An Iranian man carrying explosives blew off his own legs and wounded four other people in two blasts Tuesday in Bangkok, Thai authorities said.
Security forces found more explosives in the assailant's rented house in the capital, but it was not known what targets they might have been meant for, Police Gen. Pansiri Prapawat said.
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Later on Tuesday it was reported that police in Thailand detained a second Iranian man suspected of involvement in the trio of blasts. Police commander Winai Thongsong said immigration police detained the second Iranian man at Bangkok's international airport Tuesday night.
Winai said the man was due to board a flight for neighboring Malaysia. He said authorities are interrogating the man, but it is not yet known whether he was involved in Tuesday's blasts.
A police official said that Thai authorities had intelligence indicating that an Iranian national may try to carry out a terror attack in Bangkok.
"We were advised of the possibility of an attack but we did not know where it might occur," said Phrewphan Damapong.
Authorities did not immediately say if a link was suspected, but Israeli Foreign Ministry spokesman Yigal Palmor said in Jerusalem, "we can't rule out any possibility."
The Foreign Ministry in Jerusalem said the explosions did not occur near the embassy or the ambassador's home.
Defense Minister Ehud Barak said the attack in Bangkok proves once again that Iran and its proxies are continuing to employ terror.
Suspected terrorist after explosion (Photo: Twitter - CC motorcyrubjang)
Barak, who is visiting Singapore, said Iran and Hezbollah are "relentless terror elements" and pose a danger to the region and to the world's stability.
One of the blasts in Bangkok damaged a taxi, and a grenade detonated as the assailant carried it down a sidewalk outside a Thai school, said Col. Warawut Taweechaikarn, a senior police officer in the district.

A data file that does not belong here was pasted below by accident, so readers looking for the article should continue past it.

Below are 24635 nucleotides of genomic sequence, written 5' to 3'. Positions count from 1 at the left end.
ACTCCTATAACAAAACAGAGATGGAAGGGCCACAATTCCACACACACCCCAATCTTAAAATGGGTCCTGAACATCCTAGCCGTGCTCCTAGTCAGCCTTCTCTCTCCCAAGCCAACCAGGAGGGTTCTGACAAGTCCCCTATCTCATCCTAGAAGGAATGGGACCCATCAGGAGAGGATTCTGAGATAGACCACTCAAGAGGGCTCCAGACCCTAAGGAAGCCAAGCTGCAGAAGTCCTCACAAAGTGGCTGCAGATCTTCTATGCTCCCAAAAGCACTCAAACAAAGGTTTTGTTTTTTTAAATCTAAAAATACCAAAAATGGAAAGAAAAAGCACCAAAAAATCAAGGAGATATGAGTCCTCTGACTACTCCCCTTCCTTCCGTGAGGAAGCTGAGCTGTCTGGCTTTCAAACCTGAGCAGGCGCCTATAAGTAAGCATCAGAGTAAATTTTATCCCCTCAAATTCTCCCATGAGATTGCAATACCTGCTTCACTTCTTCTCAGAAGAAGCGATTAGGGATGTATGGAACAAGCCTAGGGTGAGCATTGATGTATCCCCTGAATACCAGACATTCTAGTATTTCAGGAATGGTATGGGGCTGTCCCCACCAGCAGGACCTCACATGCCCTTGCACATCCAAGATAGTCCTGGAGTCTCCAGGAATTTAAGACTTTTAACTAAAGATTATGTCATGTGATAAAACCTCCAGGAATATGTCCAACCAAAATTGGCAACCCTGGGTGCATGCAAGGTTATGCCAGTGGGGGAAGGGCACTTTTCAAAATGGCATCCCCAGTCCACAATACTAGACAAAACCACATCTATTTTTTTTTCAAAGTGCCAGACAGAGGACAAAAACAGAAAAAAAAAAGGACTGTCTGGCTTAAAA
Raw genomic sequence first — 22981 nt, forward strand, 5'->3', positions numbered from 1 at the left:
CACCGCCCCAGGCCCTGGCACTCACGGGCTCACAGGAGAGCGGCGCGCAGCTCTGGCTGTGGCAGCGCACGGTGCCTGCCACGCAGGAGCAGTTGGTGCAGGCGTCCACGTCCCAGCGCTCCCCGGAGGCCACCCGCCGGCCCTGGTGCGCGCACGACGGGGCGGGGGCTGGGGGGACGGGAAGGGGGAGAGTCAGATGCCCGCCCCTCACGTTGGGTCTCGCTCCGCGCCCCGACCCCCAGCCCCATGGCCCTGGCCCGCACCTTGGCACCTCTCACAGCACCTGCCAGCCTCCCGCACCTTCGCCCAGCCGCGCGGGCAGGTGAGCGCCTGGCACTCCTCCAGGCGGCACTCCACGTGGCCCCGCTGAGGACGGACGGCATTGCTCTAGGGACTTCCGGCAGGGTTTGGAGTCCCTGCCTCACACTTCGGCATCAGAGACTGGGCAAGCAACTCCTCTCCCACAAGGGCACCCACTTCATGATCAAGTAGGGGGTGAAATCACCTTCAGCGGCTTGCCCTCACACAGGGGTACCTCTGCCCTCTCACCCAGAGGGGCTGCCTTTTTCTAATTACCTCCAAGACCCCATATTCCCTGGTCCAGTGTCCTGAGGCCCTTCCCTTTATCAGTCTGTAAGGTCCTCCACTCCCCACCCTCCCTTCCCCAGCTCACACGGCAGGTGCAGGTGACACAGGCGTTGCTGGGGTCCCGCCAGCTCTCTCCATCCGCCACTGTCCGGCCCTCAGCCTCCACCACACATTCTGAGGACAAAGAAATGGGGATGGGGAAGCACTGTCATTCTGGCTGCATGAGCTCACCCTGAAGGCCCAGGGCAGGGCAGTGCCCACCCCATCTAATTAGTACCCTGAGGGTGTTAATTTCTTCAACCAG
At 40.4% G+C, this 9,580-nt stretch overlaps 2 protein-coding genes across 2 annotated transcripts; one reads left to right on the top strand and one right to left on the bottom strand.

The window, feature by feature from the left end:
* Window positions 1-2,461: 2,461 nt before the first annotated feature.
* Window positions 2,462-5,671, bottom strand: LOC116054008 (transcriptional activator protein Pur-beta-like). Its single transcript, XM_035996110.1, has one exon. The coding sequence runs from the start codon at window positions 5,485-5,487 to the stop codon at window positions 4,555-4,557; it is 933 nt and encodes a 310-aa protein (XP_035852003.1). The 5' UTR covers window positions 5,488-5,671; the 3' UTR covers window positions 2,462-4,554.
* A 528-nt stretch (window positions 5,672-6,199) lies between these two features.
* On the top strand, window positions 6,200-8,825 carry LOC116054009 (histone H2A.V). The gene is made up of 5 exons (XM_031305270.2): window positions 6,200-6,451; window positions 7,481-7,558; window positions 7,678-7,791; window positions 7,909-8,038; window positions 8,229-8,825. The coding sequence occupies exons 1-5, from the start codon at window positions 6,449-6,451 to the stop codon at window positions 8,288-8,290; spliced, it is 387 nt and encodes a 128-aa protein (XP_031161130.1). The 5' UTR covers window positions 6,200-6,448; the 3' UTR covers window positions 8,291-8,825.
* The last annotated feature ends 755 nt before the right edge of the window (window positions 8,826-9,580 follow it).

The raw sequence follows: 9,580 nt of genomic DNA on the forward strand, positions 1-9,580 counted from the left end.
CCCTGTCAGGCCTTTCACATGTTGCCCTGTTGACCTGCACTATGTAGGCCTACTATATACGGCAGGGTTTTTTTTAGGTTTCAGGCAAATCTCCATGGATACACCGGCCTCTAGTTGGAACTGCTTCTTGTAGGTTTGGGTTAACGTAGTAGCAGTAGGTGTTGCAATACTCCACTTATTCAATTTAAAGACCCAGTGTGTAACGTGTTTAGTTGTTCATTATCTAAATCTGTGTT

Photos of the wounded Iranian man showed him covered in dark soot on a sidewalk outside the school strewn with broken glass. A dark satchel nearby was investigated by a bomb disposal unit.
Pansiri said a passport found at the scene indicated the man was Saeid Moradi from Iran. Authorities in Tehran could not immediately be reached for comment.
Three Thai men and one Thai woman were brought to Kluaynamthai Hospital for treatment of injuries, Suwinai Busarakamwong, a doctor there, said.
A third blast occurred inside a rented house on the same road, busy with businesses and apartment blocks, but it injured no one.
"Last month, a Lebanese-Swedish man with alleged links to pro-Iranian Hezbollah terrorists was detained by Thai police. He led authorities to a warehouse filled with more than 8,800 pounds (4,000 kilograms) of urea fertilizer and several gallons of liquid ammonium nitrate.
Israel and the United States at the time warned their citizens to be alert in the capital, but Thai authorities said Thailand appeared to have been a staging ground but not the target of any attack.
Pansiri said that "so far, we haven't found any links between these two cases."
He said Moradi had been renting the house in Bangkok with two other unidentified foreigners. Immigration police are trying to trace Moradi's movements, but initial reports indicated he had at least traveled to Bangkok from the southern Thai resort town of Phuket on Feb. 8.
Bangkok's blasts came one day after bombs targeted Israeli diplomats in India and Georgia. The attack in India wounded four people, while the device found in Georgia did not explode. Iran has denied it was responsible.
In Jerusalem, Israeli foreign ministry spokesman Yigal Palmor said there was not yet any sign that any targets in Bangkok were Israeli or Jewish.
Thailand has rarely been a target for foreign terrorists, although a domestic Muslim insurgency in the country's south has involved bombings of civilian targets.
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